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Preview | Kung Fu Live

Live Fu or Die Hard…

Format: PlayStation 3 | Genre: Fighting | Publisher: Virtual Air Guitar | Developer: Virtual Air Guitar | ETA: TBC

Sinan Kubba discovers he is the chosen one prophesied by the ancient scrolls.  No, wait, I mean he has a look at KUNG FU LIVE.  Sorry.

BEADS OF sweat gleam below the bandana adorning Teemu Maki-Patola’s forehead. It’s 2 in the afternoon, and the Virtual Air Guitar CEO has been demonstrating Kung Fu Live since this morning. Yet Teemu is still putting together the moves, still punching and kicking with maximal gusto. As I watch from the comfort of my leather bench, Teemu uppercuts the final enemy before closing with a stylish Karate Kid pose. “Nice,” I say as I sip my drink. “OK, you’re next!” replies Teemu… oh no.

It’s not that I’m unexcited to try what’s cheekily been dubbed the best Kinect game for PlayStation 3, or that I think it won’t be fun to play. It’s more that I’m reluctant to get that physical a mere 18 hours after what was a monster of a chicken korma. Also, I have all the co-ordination of a newborn kitten on a unicycle. Thankfully, making an ass of yourself is exactly what Kung Fu Live is all about.

How to Hustle some Kung Fu

Kung Fu Live is quite the self-descriptive game, but for the purposes of appeasing editors who tend to threaten me with broken whisky bottles, I’ll go into more detail – in particular about the tech which is a wee bit special. So, Kung Fu Live uses the PlayStation Eye camera to capture the silhouette of the player. The game places that video capture within the visuals – in other words, you get to see a miniature live-action version of yourself as the hero beating up other characters. The game tracks how your silhouette changes to distinguish the attacks you’re making.

Even though Virtual Air Guitar’s tech is clearly far less advanced than Kinect – the Eye can only capture the player’s silhouette rather than map 20 joints – Kung Fu Live does a pretty good job of mimicking Microsoft’s motion capture device, at least for its own humble purposes. It even shares the problem of being distracted by people moving in the background.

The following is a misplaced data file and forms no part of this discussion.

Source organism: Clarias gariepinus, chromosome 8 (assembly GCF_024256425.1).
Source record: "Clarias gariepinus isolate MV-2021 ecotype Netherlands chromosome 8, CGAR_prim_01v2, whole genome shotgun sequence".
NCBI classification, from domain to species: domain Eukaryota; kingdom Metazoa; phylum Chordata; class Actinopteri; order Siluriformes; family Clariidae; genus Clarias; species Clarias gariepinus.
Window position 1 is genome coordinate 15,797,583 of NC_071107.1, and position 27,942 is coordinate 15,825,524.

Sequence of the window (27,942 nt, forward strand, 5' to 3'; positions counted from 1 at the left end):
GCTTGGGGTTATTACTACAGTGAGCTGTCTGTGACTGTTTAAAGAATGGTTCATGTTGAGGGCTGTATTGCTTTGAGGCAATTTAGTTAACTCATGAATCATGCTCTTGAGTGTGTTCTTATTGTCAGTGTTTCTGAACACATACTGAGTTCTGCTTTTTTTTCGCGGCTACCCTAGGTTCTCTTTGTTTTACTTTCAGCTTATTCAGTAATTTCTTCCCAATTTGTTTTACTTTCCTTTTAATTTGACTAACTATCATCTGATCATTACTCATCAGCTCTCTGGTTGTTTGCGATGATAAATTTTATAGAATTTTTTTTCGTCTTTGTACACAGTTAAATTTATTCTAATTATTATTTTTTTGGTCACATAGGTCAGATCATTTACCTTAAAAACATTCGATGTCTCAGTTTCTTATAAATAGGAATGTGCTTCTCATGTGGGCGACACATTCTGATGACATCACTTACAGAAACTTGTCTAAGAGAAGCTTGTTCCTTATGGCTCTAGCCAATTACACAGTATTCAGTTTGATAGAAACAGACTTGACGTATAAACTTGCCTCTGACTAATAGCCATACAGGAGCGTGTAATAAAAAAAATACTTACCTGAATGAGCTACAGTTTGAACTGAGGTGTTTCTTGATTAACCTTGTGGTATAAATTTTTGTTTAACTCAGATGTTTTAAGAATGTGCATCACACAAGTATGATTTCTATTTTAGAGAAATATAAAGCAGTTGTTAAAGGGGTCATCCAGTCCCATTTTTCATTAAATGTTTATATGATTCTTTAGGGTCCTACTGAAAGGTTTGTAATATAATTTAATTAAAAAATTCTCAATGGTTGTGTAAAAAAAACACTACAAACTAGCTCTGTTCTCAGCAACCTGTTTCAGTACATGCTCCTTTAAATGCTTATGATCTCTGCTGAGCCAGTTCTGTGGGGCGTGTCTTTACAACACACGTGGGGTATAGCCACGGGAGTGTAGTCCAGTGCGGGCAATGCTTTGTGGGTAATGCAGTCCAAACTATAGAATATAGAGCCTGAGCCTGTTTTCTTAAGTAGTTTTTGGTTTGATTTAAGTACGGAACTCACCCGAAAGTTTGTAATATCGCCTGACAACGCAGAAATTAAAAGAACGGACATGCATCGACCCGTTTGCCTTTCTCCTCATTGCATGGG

If the tech is quite clever, the game is very much simple but in an endearingly self-aware way. The main thrust sees you take on a bunch of enemies in a side-on view. The aim: kick the stuffing out of them until they kick the stuffing out of you. Watching on, the end product is amusingly ridiculous.

Since you Kung-Fu it up while facing the camera, your miniature self is therefore looking towards you and not at his enemies while he replicates your moves. When Teemu was throwing in his combo moves, special attacks, and so on, because he was looking straight ahead it gave his miniature self a look of arrogant superiority as he beat up enemy upon enemy without so much as a glance.

Teemu ably demonstrated some of the special moves and the poses they require. For example, to jump across the screen you have to lift yourself slightly off the ground and throw your arms to the side like you’re in a Mexican wave. Given that a lot of the levels involve platforms, and with no up button to press, getting the jump right is important. Attacking with a bolt of lightning, meanwhile, requires one arm straight up and the other at a right angle. A ground slam, Crackdown style, involves another mini-jump followed by getting your arms as close to the ground as possible.

His Kung Fu is Strong

If that sounds a little complicated, then it absolutely reflects the difficulty I have trying to pull the moves off. Like I said, I’m not the most co-ordinated person and the korma was slowing me down somewhat. Nonetheless, the game seems quite pernickety about what you have to do to pull off a special move. You can’t just swing your arms to jump, for example; the hop has to precede that.

Watching some journalists have a go – some struggle, some get to grips – and then watching Teemu nail and combo up the moves with ease once more, I consider how much acclimatizing the final product will need. Clearly whatever Teemu’s doing is being recognized without fault by the camera, but in the age of Wii Sports I wonder how patient new players will be with the game’s precision.

Putting aside the debate on how far a party game like Kung Fu Live should go, it’s worth mentioning some of the other features. Levels in the single-player – 11 of them in the campaign – open with story being told through comic book panels. Thing is, the player can star in these as well. The camera takes shots of soon-to-be heroes, directing them into various poses. It then transplants these shots into the panels. On top of that, there’s a multiplayer mode in which four other players using regular controllers can take on the controller-less kung-fu artist. The thing that worries me with that is where those four other players are going to go in a crowded living room, given how background movements distract the Eye easily. Wow, it really is like Kinect, huh.

As I leave the demonstration and resume my life as a curry-eater and kung-fu ignoramus, I think that the giant elephant in the Kung Fu Live room has to be how the game doesn’t employ PlayStation Move. Players can use any real-life object in the game – Teemu demonstrated this using a polystyrene foam baton of all things – and yet they can’t use the Move controller and throw in some more complicated attacks. Surely this is something for Virtual Air Guitar to rectify.

Whether they will or not before the game releases this Q4 is another matter. Players will be able to download the game over PlayStation Network for a price that should compare to 15 Euros.

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